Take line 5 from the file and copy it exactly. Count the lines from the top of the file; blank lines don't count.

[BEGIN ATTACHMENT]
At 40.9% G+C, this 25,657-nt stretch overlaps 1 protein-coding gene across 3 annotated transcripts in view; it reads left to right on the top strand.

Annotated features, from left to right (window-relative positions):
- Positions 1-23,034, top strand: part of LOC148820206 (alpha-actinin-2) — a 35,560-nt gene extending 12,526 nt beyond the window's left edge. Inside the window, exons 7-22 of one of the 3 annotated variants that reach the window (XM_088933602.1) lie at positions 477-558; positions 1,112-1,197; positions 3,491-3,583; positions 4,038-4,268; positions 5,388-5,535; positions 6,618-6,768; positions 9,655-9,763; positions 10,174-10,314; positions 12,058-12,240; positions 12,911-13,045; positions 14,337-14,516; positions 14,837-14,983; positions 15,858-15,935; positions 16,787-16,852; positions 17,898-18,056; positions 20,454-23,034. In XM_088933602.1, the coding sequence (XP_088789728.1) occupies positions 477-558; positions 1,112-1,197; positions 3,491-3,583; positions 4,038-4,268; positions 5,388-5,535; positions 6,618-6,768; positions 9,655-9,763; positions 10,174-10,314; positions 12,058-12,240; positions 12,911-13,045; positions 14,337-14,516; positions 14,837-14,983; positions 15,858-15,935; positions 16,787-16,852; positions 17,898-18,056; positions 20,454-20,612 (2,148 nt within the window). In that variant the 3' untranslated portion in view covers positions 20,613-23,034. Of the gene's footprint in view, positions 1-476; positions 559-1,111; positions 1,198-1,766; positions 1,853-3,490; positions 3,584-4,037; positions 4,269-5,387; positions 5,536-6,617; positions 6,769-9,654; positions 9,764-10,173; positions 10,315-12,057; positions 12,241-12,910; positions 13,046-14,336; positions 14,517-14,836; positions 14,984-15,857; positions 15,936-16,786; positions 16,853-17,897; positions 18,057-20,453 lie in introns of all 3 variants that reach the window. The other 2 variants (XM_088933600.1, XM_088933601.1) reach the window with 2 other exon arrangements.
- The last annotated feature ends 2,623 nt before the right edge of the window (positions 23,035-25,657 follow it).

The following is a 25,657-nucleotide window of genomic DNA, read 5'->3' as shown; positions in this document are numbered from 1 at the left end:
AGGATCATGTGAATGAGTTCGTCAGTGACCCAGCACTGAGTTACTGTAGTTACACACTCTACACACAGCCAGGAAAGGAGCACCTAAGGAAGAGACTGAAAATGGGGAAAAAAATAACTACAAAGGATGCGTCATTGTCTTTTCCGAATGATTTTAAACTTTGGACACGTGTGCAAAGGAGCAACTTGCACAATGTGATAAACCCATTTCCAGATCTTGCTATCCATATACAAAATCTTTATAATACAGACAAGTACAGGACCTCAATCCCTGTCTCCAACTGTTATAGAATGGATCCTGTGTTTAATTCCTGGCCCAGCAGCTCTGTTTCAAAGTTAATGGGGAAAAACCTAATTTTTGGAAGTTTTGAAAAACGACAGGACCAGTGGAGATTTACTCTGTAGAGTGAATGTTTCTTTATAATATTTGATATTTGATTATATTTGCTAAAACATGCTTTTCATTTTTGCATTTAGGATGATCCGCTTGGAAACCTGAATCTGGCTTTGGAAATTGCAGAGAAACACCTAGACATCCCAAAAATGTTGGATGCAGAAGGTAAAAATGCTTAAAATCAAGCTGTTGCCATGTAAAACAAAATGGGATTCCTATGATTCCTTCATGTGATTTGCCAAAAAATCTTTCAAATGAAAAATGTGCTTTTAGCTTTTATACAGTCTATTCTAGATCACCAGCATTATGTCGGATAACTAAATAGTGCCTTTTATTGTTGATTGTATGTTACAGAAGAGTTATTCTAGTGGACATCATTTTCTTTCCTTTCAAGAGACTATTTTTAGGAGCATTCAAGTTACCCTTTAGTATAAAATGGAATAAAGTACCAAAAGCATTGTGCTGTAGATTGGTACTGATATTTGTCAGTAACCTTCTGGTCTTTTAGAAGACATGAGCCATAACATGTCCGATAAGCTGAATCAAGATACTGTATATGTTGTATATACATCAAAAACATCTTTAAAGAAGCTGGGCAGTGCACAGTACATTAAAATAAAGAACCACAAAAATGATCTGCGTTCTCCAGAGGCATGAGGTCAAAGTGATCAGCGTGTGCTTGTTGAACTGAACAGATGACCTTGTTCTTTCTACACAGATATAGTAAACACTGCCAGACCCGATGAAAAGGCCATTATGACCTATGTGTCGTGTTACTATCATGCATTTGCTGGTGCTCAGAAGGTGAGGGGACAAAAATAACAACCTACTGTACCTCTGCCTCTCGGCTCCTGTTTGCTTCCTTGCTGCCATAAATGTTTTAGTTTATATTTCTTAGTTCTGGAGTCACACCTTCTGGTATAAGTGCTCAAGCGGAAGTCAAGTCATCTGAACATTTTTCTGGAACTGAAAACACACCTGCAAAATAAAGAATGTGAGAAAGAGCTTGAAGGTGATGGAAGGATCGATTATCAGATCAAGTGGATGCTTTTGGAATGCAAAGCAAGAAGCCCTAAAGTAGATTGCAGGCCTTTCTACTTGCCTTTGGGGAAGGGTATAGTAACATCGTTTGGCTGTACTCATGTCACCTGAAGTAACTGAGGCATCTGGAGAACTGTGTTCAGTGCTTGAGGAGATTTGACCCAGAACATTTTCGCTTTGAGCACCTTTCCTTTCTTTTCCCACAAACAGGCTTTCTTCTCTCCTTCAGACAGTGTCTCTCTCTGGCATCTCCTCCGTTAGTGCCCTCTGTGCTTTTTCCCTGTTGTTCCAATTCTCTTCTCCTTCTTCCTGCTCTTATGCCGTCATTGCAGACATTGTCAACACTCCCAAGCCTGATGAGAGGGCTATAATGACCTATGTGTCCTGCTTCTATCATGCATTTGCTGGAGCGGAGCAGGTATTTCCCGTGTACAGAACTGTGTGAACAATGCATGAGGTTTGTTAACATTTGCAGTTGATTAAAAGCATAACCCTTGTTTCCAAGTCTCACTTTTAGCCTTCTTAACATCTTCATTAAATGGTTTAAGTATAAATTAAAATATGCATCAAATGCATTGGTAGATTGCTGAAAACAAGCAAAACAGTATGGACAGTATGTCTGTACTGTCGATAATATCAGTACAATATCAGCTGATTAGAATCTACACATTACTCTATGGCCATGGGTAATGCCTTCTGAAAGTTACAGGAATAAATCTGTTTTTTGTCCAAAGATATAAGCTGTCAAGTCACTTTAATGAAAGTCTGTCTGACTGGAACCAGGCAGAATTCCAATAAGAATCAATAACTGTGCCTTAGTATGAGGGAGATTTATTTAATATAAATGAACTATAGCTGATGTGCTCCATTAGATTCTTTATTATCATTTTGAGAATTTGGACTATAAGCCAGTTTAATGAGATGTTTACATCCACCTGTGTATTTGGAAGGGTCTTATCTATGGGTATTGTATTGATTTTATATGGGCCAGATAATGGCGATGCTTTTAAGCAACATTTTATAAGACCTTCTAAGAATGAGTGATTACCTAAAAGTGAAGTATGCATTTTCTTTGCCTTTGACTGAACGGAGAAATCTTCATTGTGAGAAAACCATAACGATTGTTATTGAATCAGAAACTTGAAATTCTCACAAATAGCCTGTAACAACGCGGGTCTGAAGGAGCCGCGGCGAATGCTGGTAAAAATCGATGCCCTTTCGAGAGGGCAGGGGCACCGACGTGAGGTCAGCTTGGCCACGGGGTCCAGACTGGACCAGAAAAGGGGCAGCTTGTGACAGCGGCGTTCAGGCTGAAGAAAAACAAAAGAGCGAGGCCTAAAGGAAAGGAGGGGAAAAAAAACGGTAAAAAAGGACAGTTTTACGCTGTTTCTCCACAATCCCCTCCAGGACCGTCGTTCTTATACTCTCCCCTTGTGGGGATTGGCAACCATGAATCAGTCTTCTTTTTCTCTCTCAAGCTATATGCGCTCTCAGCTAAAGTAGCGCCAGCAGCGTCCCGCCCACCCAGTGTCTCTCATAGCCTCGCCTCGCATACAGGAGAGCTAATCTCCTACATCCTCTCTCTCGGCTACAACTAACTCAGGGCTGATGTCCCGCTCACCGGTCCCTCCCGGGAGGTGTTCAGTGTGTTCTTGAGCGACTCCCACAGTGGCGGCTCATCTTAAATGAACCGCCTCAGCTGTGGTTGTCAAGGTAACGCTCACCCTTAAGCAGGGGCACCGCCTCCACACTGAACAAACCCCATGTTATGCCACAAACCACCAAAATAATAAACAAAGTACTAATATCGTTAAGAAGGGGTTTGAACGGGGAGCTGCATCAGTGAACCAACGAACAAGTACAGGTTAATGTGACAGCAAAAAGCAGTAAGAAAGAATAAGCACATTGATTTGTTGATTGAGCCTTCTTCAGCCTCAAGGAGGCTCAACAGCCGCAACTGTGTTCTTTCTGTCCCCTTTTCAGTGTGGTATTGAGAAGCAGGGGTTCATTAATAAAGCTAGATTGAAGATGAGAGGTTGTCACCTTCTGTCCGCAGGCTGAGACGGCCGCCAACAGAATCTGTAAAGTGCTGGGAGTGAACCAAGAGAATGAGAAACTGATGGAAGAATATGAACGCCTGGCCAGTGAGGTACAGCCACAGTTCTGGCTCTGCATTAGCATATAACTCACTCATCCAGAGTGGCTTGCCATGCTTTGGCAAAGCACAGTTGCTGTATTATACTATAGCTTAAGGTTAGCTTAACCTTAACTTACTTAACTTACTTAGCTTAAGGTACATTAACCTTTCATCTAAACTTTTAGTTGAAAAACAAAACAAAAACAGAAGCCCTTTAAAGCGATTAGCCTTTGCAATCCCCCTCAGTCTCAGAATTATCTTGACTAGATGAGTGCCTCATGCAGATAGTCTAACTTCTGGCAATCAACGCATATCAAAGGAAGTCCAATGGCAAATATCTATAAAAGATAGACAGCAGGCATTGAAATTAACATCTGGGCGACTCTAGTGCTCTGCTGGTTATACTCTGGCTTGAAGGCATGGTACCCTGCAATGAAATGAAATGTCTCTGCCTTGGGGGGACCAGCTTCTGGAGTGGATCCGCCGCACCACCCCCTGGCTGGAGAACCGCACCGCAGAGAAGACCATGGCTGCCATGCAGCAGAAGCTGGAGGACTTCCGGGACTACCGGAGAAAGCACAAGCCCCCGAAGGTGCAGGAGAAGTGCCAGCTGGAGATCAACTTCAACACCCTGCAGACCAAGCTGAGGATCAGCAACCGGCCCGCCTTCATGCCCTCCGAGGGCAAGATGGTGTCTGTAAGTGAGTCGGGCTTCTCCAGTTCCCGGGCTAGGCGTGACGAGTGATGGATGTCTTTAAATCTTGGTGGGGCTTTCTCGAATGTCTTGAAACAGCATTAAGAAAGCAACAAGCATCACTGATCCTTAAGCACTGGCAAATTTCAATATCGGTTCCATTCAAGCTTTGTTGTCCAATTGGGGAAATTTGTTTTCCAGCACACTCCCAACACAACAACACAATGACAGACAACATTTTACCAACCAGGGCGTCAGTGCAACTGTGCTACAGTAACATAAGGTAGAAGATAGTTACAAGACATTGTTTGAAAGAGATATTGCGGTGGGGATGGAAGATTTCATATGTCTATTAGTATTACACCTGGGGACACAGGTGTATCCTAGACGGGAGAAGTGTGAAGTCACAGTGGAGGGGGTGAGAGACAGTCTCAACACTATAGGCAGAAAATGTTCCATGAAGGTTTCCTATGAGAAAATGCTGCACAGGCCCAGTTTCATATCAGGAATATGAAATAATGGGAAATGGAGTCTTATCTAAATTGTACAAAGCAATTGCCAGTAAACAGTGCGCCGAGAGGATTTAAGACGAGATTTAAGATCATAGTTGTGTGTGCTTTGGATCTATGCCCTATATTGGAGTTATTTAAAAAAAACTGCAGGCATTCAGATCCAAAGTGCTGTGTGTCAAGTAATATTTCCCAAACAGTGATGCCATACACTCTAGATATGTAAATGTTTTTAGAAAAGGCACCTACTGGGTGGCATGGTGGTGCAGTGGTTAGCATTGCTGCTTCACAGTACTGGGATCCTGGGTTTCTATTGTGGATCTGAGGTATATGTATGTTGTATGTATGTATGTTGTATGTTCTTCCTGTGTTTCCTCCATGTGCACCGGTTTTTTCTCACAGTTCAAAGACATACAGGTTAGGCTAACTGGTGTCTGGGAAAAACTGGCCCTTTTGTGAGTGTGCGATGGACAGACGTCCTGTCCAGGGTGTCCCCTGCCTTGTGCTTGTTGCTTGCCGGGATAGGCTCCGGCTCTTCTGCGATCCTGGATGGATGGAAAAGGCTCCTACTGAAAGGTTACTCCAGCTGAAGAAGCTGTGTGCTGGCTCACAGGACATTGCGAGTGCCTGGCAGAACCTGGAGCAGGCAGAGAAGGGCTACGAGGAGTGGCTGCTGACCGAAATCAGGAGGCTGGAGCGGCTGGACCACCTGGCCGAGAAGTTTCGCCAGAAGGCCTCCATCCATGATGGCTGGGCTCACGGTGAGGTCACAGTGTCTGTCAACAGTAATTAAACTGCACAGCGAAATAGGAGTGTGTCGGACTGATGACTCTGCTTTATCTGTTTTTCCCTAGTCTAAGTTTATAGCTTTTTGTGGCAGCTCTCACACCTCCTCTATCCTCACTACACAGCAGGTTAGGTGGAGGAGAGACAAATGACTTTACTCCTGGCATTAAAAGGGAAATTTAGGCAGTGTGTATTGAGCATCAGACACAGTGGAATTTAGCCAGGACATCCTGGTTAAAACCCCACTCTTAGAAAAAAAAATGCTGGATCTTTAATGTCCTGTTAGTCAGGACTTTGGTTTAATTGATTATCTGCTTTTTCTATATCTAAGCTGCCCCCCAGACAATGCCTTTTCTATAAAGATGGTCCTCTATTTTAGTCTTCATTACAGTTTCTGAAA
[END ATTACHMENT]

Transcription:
The following is a 25,657-nucleotide window of genomic DNA, read 5'->3' as shown; positions in this document are numbered from 1 at the left end: